The Turkish government has stepped up criticism of the Syrian regime, amid increasing fears that President Bashar al-Assad is using the Kurdistan Worker's Party (PKK) as a terror tool.
Turkish Prime Minister Recep Tayyip Erdogan has launched a fresh attack against the Assad's regime, saying the army was "butchering its own people, pointing its guns at the masses".
Erdogan called for routes to be immediately opened to provide humanitarian aid in Syria, Bloomberg reported.
Turkish President Abdullah Gül had previously joined the chorus of criticism against the regime, warning it is on a "dead-end road".
"We have no trust in the Syrian government anymore," Gül said before departing for a visit to Tunisia.
"Stability and peace are no longer attainable by oppression; that era is over. Therefore, the Syrian administration should make a choice. There is only darkness and disappointment at the end of their current road," he added.
Turkey has emerged as a key regional opponent of the Assad regime, but comments from the country's foreign minister Ahmet Davutoğlu suggest that Ankara's latest warning might not only been motivated by the brutal crackdown on protesters.
The minister accused Syria of backing the PKK, which is regarded as a terrorist organisation in Turkey, and of using it as a tool to create upheaval in the country.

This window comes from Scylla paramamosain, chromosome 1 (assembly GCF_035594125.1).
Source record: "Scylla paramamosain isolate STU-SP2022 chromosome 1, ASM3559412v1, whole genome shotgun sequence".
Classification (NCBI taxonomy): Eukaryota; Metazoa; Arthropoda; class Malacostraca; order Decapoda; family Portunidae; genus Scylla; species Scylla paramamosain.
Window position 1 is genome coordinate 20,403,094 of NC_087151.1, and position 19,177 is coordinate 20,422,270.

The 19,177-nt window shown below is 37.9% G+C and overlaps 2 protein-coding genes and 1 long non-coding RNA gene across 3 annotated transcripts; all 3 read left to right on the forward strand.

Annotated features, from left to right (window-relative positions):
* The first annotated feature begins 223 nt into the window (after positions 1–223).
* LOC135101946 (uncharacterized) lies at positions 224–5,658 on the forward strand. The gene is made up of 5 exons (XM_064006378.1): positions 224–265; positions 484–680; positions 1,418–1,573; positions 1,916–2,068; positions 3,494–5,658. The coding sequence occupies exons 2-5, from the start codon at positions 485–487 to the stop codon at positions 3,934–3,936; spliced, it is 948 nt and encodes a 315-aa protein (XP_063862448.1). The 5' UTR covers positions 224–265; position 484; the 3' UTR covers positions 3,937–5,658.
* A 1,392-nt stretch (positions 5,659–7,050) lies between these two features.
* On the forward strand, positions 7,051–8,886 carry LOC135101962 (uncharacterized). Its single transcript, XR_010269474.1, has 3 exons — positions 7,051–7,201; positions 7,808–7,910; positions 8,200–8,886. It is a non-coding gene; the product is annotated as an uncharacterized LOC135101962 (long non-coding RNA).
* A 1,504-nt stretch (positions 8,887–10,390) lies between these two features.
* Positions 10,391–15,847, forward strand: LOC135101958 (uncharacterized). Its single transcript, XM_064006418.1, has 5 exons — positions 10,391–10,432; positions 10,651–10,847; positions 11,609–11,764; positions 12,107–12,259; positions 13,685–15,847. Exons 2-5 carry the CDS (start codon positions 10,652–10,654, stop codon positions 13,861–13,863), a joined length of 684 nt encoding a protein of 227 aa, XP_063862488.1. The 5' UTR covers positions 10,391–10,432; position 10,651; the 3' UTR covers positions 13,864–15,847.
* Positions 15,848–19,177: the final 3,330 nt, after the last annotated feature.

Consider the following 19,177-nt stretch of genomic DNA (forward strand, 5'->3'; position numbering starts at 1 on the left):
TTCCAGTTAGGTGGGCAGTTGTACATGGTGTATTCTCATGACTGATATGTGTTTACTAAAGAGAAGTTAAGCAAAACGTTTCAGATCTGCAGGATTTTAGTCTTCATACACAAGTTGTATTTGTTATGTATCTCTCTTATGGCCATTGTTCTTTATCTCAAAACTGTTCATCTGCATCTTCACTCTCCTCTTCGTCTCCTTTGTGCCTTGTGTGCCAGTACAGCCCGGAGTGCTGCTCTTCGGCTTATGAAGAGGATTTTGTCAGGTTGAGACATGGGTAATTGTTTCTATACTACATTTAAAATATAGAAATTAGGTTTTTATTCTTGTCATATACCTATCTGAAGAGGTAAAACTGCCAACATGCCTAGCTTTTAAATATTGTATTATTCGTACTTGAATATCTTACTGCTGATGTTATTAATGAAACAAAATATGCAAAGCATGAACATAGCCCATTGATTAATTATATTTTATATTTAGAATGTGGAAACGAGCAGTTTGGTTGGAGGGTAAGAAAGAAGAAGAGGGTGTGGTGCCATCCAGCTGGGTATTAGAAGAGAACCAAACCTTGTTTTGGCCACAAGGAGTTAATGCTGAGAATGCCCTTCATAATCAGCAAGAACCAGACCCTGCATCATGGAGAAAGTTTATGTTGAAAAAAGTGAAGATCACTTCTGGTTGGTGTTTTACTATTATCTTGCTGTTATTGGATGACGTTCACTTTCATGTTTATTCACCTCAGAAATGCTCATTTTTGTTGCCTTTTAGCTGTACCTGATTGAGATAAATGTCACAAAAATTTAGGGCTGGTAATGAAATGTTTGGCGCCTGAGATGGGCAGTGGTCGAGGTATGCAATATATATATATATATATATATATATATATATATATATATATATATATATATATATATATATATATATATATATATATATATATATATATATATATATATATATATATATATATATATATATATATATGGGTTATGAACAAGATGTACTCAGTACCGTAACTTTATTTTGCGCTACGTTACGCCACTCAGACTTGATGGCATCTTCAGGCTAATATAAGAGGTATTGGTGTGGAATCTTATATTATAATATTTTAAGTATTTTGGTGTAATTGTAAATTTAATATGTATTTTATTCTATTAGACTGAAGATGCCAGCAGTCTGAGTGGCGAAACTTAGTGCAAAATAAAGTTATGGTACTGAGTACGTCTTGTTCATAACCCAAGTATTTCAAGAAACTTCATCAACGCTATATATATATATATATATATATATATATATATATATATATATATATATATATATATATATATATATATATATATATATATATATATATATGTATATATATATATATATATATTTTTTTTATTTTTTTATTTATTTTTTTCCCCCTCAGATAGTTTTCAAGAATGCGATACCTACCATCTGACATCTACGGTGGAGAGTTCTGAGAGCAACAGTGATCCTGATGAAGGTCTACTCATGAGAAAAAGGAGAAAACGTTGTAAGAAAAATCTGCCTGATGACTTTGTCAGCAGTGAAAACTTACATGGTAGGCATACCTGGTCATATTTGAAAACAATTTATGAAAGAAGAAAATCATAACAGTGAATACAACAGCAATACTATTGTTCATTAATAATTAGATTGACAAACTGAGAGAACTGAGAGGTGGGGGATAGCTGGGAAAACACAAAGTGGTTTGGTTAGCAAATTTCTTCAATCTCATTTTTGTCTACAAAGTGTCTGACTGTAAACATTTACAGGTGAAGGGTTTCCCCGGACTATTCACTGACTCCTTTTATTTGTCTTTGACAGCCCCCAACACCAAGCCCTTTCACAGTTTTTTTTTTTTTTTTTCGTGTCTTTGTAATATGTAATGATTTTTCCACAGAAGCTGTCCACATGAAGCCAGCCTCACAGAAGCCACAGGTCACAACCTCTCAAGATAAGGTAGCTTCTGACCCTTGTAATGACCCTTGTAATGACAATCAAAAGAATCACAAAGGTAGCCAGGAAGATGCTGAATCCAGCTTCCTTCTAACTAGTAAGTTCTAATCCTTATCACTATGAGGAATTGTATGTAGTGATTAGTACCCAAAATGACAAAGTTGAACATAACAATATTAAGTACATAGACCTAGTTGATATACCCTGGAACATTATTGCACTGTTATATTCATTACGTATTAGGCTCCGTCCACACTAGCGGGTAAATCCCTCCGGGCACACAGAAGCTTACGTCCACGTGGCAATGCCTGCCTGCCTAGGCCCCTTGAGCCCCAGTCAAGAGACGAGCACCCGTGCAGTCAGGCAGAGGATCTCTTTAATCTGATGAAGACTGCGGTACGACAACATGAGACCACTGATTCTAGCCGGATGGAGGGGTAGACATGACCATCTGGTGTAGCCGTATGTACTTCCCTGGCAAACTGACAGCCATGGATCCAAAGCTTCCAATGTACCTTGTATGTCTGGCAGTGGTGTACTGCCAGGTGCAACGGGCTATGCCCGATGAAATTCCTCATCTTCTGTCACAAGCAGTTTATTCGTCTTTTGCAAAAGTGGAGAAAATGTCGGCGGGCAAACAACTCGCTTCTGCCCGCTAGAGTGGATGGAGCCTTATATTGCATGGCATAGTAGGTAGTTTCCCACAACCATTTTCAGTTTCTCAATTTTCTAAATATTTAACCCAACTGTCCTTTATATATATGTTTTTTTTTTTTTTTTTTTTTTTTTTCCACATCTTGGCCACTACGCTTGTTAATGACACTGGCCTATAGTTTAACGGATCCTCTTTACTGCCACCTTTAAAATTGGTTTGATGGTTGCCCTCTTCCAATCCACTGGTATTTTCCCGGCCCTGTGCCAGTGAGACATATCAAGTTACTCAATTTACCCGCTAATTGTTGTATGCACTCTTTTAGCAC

"Turkey is ready to discuss every option in order to protect its national security," he said, adding that Turkish security forces are monitoring a number of PKK groups entering the country from Syria and will not allow itself to be undermined.
Despite recurrent reports that the PKK has been helping the Syrian regime, the party has denied helping either Assad or his army.
"The PKK is not a tool in the hand of any country in the world to make it take up arms for it. It is a fully independent party in its decisions and its only loyalty is to the Kurdish people. It is seeking to achieve its people's national demands through its persistent struggle and, therefore, its arms are for defending its legitimate national cause and not for rent to defend repressive and despotic regimes, such as that of the Syrian one under Bashar al-Assad," the group said back in a statement in November.
"We will not defend this tyrannical bloody regime under any circumstances. We add our voice to the voices coming from all over the world in calling on the Syrian regime to stop killing the civilians, abandon the repression and violence, and open the way before the people to express their free will in a peaceful way," PKK spokesman Karawan Azardi also told the Arabic publication Asharq Al-Awsat.